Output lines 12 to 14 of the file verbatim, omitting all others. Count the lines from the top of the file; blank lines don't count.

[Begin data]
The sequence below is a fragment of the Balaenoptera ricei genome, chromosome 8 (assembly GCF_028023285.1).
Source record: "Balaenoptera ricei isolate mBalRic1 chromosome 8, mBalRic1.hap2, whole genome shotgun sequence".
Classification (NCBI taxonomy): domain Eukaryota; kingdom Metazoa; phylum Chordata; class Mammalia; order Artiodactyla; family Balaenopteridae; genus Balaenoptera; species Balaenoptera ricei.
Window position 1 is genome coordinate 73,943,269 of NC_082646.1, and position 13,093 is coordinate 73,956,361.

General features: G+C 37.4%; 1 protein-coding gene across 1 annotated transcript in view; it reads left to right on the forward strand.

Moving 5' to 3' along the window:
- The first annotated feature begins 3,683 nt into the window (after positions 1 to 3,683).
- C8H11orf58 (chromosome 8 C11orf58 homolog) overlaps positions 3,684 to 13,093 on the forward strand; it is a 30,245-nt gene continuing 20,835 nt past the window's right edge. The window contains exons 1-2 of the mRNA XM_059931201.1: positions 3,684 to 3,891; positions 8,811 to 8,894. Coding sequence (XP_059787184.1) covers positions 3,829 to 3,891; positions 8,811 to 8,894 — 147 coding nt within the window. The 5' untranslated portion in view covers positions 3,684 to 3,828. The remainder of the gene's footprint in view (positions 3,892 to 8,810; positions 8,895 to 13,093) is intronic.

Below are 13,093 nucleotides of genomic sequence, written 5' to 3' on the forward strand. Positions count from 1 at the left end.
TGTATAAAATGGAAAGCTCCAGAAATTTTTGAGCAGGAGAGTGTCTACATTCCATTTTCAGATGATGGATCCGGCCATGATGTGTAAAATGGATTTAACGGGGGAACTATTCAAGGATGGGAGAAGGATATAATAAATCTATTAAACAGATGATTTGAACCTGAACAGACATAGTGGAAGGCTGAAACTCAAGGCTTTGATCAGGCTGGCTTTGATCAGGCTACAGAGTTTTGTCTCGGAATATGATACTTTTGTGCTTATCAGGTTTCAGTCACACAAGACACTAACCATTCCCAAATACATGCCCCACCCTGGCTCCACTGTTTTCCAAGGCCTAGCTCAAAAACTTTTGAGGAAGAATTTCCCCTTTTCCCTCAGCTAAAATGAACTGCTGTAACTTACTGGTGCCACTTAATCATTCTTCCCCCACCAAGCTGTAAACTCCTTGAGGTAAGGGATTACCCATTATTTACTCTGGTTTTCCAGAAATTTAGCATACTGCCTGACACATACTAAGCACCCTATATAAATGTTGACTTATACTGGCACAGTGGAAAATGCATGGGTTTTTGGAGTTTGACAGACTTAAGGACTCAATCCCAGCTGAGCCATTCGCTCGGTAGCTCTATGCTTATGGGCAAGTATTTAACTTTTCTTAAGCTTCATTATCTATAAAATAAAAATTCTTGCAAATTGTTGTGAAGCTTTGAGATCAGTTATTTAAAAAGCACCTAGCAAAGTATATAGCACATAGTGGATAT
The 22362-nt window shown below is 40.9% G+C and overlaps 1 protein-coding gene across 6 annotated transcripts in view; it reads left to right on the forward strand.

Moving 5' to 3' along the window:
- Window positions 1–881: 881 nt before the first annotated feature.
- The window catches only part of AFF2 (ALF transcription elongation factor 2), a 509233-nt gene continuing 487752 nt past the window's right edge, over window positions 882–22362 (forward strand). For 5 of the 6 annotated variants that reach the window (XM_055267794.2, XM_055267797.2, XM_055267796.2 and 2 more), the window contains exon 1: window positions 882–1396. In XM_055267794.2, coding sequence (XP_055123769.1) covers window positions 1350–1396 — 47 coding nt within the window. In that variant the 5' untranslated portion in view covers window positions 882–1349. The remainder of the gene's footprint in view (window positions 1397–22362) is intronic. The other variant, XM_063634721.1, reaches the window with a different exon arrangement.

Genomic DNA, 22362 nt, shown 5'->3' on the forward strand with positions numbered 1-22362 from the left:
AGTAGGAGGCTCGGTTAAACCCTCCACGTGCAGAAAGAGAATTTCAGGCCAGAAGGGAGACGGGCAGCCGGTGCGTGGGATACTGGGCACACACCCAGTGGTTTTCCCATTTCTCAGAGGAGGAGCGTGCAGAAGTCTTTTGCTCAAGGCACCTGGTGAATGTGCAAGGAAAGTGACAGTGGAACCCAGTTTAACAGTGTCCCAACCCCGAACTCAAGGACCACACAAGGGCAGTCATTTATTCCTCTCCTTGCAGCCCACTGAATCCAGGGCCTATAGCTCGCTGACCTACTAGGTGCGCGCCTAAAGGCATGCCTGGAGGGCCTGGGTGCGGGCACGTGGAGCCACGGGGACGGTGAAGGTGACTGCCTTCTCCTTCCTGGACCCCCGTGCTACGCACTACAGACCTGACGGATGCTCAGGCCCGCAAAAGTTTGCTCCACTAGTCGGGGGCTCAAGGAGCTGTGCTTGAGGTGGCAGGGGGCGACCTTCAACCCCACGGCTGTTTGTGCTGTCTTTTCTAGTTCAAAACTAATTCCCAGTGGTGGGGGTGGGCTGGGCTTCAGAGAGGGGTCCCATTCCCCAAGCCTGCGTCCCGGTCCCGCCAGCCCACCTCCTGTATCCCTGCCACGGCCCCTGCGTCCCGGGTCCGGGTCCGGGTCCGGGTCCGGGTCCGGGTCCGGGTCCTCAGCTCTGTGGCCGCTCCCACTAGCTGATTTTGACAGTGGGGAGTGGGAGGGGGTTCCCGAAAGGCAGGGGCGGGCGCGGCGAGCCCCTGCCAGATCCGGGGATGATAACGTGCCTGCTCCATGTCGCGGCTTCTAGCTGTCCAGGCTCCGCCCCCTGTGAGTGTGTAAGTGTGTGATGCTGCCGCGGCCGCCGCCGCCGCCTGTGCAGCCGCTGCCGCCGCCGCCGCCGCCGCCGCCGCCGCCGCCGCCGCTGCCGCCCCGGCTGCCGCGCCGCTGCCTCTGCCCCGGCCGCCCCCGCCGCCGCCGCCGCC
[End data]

Moving 5' to 3' along the window:
- Window positions 1–881: 881 nt before the first annotated feature.
- The window catches only part of AFF2 (ALF transcription elongation factor 2), a 509233-nt gene continuing 487752 nt past the window's right edge, over window positions 882–22362 (forward strand). For 5 of the 6 annotated variants that reach the window (XM_055267794.2, XM_055267797.2, XM_055267796.2 and 2 more), the window contains exon 1: window positions 882–1396. In XM_055267794.2, coding sequence (XP_055123769.1) covers window positions 1350–1396 — 47 coding nt within the window. In that variant the 5' untranslated portion in view covers window positions 882–1349. The remainder of the gene's footprint in view (window positions 1397–22362) is intronic. The other variant, XM_063634721.1, reaches the window with a different exon arrangement.